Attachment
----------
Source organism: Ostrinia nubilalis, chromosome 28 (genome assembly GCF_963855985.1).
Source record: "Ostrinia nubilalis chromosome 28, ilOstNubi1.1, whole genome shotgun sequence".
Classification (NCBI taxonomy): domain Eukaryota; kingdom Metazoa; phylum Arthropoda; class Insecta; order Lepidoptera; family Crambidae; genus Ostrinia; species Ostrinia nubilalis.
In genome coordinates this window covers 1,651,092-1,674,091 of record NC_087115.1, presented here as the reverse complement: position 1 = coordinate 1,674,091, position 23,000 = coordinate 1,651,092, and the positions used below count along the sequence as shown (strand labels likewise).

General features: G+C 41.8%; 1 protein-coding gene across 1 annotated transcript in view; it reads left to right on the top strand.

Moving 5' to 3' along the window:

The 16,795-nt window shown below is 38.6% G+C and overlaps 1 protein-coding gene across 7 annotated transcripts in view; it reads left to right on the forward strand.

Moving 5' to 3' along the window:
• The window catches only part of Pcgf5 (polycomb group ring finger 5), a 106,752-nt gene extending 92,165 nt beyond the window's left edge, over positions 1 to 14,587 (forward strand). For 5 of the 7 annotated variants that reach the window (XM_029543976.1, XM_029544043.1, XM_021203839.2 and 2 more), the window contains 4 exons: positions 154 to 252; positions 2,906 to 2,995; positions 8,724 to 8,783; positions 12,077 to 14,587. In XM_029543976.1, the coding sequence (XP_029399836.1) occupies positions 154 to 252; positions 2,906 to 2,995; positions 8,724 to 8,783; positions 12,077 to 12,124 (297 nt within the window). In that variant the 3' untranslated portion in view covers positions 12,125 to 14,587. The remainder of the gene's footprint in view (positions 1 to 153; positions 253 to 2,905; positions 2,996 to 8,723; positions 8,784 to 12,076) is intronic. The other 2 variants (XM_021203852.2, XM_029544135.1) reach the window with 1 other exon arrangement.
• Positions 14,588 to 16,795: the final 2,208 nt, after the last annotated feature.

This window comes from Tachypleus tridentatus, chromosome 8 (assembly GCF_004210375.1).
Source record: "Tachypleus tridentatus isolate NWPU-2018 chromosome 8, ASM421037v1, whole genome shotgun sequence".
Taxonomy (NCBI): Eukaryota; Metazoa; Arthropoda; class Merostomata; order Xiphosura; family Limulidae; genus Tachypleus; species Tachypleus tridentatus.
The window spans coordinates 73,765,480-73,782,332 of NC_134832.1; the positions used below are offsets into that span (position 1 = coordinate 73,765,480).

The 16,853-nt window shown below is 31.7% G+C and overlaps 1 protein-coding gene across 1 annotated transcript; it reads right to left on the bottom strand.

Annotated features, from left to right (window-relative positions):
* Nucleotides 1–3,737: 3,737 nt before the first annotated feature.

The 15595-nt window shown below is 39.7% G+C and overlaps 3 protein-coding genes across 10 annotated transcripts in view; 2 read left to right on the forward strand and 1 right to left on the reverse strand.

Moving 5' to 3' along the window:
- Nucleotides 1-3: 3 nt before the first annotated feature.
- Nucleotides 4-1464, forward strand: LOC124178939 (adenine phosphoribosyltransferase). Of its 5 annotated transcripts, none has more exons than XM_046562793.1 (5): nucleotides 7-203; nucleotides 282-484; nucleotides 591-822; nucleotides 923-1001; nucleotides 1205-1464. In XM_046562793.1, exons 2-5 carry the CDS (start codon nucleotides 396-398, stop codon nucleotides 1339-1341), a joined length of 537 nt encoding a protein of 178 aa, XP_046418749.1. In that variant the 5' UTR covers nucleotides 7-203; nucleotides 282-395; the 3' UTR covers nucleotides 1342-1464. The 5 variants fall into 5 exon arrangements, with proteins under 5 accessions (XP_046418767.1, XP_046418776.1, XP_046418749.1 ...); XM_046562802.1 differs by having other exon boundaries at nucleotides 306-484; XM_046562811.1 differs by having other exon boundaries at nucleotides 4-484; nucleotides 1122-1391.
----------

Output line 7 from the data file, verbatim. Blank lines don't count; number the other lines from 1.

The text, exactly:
The 16,795-nt window shown below is 38.6% G+C and overlaps 1 protein-coding gene across 7 annotated transcripts in view; it reads left to right on the forward strand.